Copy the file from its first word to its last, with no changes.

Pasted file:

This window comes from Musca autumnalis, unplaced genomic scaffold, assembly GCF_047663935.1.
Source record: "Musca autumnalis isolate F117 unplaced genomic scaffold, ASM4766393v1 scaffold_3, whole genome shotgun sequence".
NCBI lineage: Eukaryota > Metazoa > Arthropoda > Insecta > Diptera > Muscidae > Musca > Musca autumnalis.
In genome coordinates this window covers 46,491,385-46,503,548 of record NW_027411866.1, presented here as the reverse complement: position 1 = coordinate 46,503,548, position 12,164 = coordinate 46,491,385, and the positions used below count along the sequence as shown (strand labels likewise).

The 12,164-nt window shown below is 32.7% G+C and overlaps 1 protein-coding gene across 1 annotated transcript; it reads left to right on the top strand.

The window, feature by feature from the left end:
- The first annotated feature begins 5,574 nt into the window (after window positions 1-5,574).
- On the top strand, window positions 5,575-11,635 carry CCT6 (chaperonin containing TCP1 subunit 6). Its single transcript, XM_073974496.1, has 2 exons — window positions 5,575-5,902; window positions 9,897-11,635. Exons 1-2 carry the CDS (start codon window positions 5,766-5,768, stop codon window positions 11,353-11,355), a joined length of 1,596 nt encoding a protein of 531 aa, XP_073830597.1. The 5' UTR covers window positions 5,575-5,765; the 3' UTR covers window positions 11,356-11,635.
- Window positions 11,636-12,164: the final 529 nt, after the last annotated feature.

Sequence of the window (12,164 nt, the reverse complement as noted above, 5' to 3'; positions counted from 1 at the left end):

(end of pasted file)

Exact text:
This window comes from Musca autumnalis, unplaced genomic scaffold, assembly GCF_047663935.1.
Source record: "Musca autumnalis isolate F117 unplaced genomic scaffold, ASM4766393v1 scaffold_3, whole genome shotgun sequence".
NCBI lineage: Eukaryota > Metazoa > Arthropoda > Insecta > Diptera > Muscidae > Musca > Musca autumnalis.
In genome coordinates this window covers 46,491,385-46,503,548 of record NW_027411866.1, presented here as the reverse complement: position 1 = coordinate 46,503,548, position 12,164 = coordinate 46,491,385, and the positions used below count along the sequence as shown (strand labels likewise).

The 12,164-nt window shown below is 32.7% G+C and overlaps 1 protein-coding gene across 1 annotated transcript; it reads left to right on the top strand.

The window, feature by feature from the left end:
- The first annotated feature begins 5,574 nt into the window (after window positions 1-5,574).
- On the top strand, window positions 5,575-11,635 carry CCT6 (chaperonin containing TCP1 subunit 6). Its single transcript, XM_073974496.1, has 2 exons — window positions 5,575-5,902; window positions 9,897-11,635. Exons 1-2 carry the CDS (start codon window positions 5,766-5,768, stop codon window positions 11,353-11,355), a joined length of 1,596 nt encoding a protein of 531 aa, XP_073830597.1. The 5' UTR covers window positions 5,575-5,765; the 3' UTR covers window positions 11,356-11,635.
- Window positions 11,636-12,164: the final 529 nt, after the last annotated feature.

Sequence of the window (12,164 nt, the reverse complement as noted above, 5' to 3'; positions counted from 1 at the left end):